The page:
Aaron Hernandez may or may not be a murderer, an accomplice to murder or a man covering for his murderous friends. We have a legal system to sort that out, and Hernandez has a right to wade through it. On Wednesday the Patriots released their Pro Bowl tight end after he was arrested at his home and later charged with murder.
Whatever Hernandez did, we know what he did not do: Start a fresh life when he hit it big.
That always seems easier than it is. Athletes sign multimillion-dollar contracts, and we say they are "set for life." Nobody is set for life. You might have enough money to last the rest of your life. But you still have to figure out how to live. Hernandez apparently never did.
It is hard to understand how a man in Hernandez's position could be connected in any way to the murder of Odin Lloyd. Hernandez is young, rich and famous. He should be able to walk away from any conflict and into his massive house not far from the Patriots' practice facility, and work out, and eat expensive food, and raise his infant daughter, and do whatever the heck he wants to do in his spare time, except be connected to a murder. This strikes me as a fairly simple exception. But another acquaintance accused Hernandez, in a civil suit, of shooting him in the face in February. That apparently did not scare Hernandez into learning how to live, either.
There are so many details of the Lloyd case that haven't come out yet -- accusations and motives and defenses we haven't heard. We can't and shouldn't convict Hernandez today. But good luck defending him.
You can take the boy off the streets, but you can't keep him from going back. Stories about Hernandez's downfall will inevitably focus on his "friends," or "the wrong crowd," as these stories do. That implies that the friends are the bad guys, and Hernandez was caught in their web and couldn't get out.
Well, who is to say? Maybe Hernandez
Hernandez should have changed. But when? Should he have started life over when he bailed on his commitment to his home-state school, the University of Connecticut, where his brother D.J. was a quarterback, and went to the University of Florida instead? Should he have instantly matured when he had a chance to be a first-round NFL draft pick, instead of reportedly failing several marijuana tests leading up to the draft?
Surely, he should have changed when he signed a seven-year, $41 million contract last August. This is what he told reporters then:
"This is probably one of the best days of my life. I'll remember this day forever. I just hope I keep going, doing the right things, making the right decisions so I can have a good life, and be there to live a good life with my family."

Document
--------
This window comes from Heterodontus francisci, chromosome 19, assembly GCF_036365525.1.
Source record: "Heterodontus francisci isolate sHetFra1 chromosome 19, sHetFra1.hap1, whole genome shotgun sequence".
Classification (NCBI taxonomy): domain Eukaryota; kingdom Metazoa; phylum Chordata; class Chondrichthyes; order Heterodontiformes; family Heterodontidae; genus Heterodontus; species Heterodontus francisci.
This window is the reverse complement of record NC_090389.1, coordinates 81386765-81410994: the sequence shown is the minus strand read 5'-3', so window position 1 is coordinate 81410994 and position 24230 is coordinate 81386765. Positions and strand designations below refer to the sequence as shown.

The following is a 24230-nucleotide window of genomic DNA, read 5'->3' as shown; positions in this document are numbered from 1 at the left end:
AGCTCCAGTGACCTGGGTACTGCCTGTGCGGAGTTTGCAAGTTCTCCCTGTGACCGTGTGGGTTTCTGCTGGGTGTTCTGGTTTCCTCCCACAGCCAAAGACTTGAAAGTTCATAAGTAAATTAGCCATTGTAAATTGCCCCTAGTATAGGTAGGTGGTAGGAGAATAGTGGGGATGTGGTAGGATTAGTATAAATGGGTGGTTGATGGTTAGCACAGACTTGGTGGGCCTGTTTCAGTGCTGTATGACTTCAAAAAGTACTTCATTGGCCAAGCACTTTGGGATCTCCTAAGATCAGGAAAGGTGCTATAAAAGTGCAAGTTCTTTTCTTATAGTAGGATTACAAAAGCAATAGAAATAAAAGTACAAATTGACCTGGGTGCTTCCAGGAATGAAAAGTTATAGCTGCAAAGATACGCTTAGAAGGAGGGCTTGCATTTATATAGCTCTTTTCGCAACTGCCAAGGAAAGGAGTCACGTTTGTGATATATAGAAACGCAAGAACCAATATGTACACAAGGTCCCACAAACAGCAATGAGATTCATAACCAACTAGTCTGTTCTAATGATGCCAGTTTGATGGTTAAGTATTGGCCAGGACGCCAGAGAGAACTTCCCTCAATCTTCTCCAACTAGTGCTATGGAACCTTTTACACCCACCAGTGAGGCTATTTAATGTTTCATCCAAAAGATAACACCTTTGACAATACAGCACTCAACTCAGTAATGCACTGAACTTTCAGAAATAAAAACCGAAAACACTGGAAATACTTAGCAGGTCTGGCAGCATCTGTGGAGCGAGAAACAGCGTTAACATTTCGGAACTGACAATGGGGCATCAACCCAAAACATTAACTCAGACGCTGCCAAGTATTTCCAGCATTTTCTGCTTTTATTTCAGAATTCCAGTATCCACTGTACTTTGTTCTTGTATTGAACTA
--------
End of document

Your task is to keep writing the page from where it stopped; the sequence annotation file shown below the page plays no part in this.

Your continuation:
That day, Hernandez wrote a $50,000 check to the Myra Kraft Giving Back Fund, named after Patriots owner Robert Kraft's late wife. The fund helps support young people who give back to their community, along with Boys & Girls Clubs. It was a generous donation by Hernandez, and I suppose we can read it as a sign that he wanted to be a better man.
Writing a $50,000 check is easy when you have just signed a $41 million contract. Admirable, but easy. Seamlessly stepping into a different culture, that's hard. Becoming a different man is harder. Hernandez is not just an NFL player; he is a star, with a chance to live a star's life. Theoretically, his biggest problem should be whether the Patriots have too many tight ends. Now he has much bigger problems.
Before he was an NFL star, though, Hernandez was a star in his own social circle, and it's a circle he never left. My SI colleagues Pete Thamel and Greg Bedard reported on Hernandez's questionable background last week. "The marijuana use and gang concerns worried some NFL teams immensely," they wrote. NFL general managers do not make moral judgments. They make calculated choices. And they know, from decades of experience, that a lot of athletes can't make the jump to a pro lifestyle, because they don't want to make the jump. They want to take their lifestyle to the pros.
Hernandez grew up in Bristol, Conn., which is, of course, the headquarters for ESPN. There are roughly 60,000 residents of Bristol, and the ESPN presence is everywhere. To a kid from Bristol, ESPN is both an international giant and a local company. Hernandez made the leap to the international giant. But he didn't leave home.